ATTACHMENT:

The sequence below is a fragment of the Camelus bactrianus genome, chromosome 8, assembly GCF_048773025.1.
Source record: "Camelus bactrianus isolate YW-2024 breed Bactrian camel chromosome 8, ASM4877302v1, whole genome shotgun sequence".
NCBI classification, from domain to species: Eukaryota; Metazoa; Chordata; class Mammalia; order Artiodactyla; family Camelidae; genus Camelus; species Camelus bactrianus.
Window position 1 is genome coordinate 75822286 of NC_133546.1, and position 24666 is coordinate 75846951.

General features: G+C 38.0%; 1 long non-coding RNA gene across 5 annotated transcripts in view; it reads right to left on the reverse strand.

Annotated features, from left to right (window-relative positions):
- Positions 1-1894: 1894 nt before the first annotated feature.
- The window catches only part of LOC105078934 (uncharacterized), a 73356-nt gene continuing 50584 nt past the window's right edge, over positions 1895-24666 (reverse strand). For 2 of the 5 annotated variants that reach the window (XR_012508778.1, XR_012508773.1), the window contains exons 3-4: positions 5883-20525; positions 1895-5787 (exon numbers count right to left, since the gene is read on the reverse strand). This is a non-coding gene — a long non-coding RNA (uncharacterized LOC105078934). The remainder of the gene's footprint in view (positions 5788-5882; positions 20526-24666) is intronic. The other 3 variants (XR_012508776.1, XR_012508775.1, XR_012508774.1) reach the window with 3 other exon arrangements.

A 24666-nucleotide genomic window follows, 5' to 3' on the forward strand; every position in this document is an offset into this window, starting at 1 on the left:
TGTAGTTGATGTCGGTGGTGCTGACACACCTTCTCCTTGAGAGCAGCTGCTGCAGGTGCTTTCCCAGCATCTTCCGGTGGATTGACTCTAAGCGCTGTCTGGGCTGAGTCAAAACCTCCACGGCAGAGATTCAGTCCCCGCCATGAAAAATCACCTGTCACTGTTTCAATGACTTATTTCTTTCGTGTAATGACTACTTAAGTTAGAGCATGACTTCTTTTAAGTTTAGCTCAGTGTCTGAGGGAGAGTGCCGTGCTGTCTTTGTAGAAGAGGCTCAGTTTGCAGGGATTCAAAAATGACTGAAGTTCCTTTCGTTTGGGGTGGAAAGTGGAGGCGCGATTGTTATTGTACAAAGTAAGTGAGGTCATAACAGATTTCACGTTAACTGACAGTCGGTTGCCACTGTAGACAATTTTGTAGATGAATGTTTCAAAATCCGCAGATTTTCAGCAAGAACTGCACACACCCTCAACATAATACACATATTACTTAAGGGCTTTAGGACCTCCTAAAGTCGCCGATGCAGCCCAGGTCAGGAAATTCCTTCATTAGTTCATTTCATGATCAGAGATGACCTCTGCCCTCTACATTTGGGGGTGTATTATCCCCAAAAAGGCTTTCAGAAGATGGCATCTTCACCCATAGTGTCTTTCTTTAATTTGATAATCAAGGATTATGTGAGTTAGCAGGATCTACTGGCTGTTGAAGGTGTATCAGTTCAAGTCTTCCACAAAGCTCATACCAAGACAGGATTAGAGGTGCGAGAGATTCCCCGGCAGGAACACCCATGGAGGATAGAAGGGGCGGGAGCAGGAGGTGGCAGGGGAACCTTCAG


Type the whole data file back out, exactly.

The sequence below is a fragment of the Camelus bactrianus genome, chromosome 8, assembly GCF_048773025.1.
Source record: "Camelus bactrianus isolate YW-2024 breed Bactrian camel chromosome 8, ASM4877302v1, whole genome shotgun sequence".
NCBI classification, from domain to species: Eukaryota; Metazoa; Chordata; class Mammalia; order Artiodactyla; family Camelidae; genus Camelus; species Camelus bactrianus.
Window position 1 is genome coordinate 75822286 of NC_133546.1, and position 24666 is coordinate 75846951.

General features: G+C 38.0%; 1 long non-coding RNA gene across 5 annotated transcripts in view; it reads right to left on the reverse strand.

Annotated features, from left to right (window-relative positions):
- Positions 1-1894: 1894 nt before the first annotated feature.
- The window catches only part of LOC105078934 (uncharacterized), a 73356-nt gene continuing 50584 nt past the window's right edge, over positions 1895-24666 (reverse strand). For 2 of the 5 annotated variants that reach the window (XR_012508778.1, XR_012508773.1), the window contains exons 3-4: positions 5883-20525; positions 1895-5787 (exon numbers count right to left, since the gene is read on the reverse strand). This is a non-coding gene — a long non-coding RNA (uncharacterized LOC105078934). The remainder of the gene's footprint in view (positions 5788-5882; positions 20526-24666) is intronic. The other 3 variants (XR_012508776.1, XR_012508775.1, XR_012508774.1) reach the window with 3 other exon arrangements.

A 24666-nucleotide genomic window follows, 5' to 3' on the forward strand; every position in this document is an offset into this window, starting at 1 on the left:
TGTAGTTGATGTCGGTGGTGCTGACACACCTTCTCCTTGAGAGCAGCTGCTGCAGGTGCTTTCCCAGCATCTTCCGGTGGATTGACTCTAAGCGCTGTCTGGGCTGAGTCAAAACCTCCACGGCAGAGATTCAGTCCCCGCCATGAAAAATCACCTGTCACTGTTTCAATGACTTATTTCTTTCGTGTAATGACTACTTAAGTTAGAGCATGACTTCTTTTAAGTTTAGCTCAGTGTCTGAGGGAGAGTGCCGTGCTGTCTTTGTAGAAGAGGCTCAGTTTGCAGGGATTCAAAAATGACTGAAGTTCCTTTCGTTTGGGGTGGAAAGTGGAGGCGCGATTGTTATTGTACAAAGTAAGTGAGGTCATAACAGATTTCACGTTAACTGACAGTCGGTTGCCACTGTAGACAATTTTGTAGATGAATGTTTCAAAATCCGCAGATTTTCAGCAAGAACTGCACACACCCTCAACATAATACACATATTACTTAAGGGCTTTAGGACCTCCTAAAGTCGCCGATGCAGCCCAGGTCAGGAAATTCCTTCATTAGTTCATTTCATGATCAGAGATGACCTCTGCCCTCTACATTTGGGGGTGTATTATCCCCAAAAAGGCTTTCAGAAGATGGCATCTTCACCCATAGTGTCTTTCTTTAATTTGATAATCAAGGATTATGTGAGTTAGCAGGATCTACTGGCTGTTGAAGGTGTATCAGTTCAAGTCTTCCACAAAGCTCATACCAAGACAGGATTAGAGGTGCGAGAGATTCCCCGGCAGGAACACCCATGGAGGATAGAAGGGGCGGGAGCAGGAGGTGGCAGGGGAACCTTCAG